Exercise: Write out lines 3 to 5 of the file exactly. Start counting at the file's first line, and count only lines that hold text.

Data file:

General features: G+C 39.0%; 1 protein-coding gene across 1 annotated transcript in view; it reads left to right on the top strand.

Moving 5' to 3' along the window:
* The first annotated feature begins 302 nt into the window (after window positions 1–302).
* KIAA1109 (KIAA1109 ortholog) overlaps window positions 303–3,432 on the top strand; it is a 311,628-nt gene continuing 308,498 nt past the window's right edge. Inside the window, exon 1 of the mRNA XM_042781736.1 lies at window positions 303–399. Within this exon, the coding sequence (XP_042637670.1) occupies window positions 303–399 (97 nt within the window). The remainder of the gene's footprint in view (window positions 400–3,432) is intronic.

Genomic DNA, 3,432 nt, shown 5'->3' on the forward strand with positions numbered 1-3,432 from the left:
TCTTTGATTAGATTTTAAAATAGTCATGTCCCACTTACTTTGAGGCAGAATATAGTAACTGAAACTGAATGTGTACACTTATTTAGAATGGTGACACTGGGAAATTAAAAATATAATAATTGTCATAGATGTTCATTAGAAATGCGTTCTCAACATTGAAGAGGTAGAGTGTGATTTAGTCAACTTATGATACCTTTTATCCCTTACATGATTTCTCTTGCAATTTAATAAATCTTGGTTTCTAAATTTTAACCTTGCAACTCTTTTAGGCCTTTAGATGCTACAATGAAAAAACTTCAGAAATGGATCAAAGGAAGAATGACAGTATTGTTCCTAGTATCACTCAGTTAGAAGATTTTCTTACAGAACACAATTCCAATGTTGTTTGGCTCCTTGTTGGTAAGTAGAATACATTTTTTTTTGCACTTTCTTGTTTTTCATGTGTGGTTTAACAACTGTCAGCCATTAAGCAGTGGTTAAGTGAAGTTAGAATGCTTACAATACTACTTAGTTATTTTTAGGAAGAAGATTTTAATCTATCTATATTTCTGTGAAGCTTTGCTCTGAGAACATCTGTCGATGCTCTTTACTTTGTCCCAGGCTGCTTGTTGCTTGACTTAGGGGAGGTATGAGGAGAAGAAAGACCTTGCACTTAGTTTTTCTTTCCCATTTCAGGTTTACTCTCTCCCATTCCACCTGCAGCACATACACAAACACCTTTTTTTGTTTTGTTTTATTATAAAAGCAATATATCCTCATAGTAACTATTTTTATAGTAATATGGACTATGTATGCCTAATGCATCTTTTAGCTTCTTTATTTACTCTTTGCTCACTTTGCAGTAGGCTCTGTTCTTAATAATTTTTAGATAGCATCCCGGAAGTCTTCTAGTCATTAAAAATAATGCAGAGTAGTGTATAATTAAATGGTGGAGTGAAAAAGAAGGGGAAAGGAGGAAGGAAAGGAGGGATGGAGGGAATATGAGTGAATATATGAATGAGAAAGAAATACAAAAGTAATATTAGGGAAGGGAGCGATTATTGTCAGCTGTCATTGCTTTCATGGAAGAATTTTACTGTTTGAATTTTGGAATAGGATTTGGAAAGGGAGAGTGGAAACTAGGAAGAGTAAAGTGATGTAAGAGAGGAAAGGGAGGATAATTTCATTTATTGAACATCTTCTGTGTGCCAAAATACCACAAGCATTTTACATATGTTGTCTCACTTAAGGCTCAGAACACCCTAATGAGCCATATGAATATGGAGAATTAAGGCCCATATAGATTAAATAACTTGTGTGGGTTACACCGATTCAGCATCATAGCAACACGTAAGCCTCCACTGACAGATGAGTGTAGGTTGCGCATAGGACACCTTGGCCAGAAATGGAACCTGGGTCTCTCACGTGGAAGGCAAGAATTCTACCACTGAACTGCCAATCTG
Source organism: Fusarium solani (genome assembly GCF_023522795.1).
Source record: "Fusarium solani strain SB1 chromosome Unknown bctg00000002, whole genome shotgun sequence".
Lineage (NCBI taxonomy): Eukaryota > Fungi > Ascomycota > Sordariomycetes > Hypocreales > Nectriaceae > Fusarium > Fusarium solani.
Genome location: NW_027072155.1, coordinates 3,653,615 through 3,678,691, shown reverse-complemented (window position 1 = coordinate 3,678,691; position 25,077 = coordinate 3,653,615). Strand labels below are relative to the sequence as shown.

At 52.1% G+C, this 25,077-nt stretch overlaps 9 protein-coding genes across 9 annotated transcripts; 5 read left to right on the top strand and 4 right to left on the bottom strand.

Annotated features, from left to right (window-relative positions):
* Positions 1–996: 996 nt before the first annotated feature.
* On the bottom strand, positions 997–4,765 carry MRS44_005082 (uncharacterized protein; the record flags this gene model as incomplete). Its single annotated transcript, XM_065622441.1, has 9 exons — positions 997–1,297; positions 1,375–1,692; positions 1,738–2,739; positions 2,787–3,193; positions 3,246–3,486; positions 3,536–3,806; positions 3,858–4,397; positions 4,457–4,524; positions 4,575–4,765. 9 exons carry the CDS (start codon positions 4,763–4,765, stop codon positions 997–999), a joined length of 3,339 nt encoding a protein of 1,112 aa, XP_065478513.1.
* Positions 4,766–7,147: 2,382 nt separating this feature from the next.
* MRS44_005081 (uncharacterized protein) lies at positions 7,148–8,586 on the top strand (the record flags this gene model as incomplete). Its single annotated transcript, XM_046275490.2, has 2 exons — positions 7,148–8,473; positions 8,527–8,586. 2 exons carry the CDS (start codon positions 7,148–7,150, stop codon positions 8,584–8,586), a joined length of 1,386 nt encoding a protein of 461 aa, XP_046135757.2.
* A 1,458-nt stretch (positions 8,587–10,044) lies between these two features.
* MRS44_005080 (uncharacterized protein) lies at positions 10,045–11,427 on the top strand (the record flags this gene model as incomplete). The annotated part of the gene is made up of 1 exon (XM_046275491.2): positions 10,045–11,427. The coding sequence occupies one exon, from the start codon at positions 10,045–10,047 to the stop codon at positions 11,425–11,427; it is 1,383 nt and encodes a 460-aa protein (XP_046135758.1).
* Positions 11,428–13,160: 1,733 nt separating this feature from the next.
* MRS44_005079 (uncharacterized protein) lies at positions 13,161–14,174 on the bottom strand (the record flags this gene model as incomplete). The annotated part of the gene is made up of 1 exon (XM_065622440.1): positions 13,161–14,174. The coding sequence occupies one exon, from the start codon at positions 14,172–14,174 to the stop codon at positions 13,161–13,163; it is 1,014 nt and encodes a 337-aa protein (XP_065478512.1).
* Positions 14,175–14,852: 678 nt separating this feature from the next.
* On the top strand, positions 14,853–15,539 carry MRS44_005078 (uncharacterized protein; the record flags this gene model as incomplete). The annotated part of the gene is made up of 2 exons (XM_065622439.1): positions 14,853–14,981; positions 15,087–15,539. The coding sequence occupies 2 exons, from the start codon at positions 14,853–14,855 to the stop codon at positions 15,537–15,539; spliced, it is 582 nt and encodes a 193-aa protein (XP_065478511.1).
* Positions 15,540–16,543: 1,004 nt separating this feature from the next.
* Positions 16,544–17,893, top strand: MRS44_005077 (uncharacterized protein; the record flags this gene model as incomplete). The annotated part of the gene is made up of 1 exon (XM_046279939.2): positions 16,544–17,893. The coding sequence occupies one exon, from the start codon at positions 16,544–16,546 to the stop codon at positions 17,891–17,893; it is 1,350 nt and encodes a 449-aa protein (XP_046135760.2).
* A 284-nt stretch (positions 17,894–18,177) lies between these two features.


* The first annotated feature begins 302 nt into the window (after window positions 1–302).
* KIAA1109 (KIAA1109 ortholog) overlaps window positions 303–3,432 on the top strand; it is a 311,628-nt gene continuing 308,498 nt past the window's right edge. Inside the window, exon 1 of the mRNA XM_042781736.1 lies at window positions 303–399. Within this exon, the coding sequence (XP_042637670.1) occupies window positions 303–399 (97 nt within the window). The remainder of the gene's footprint in view (window positions 400–3,432) is intronic.

Genomic DNA, 3,432 nt, shown 5'->3' on the forward strand with positions numbered 1-3,432 from the left: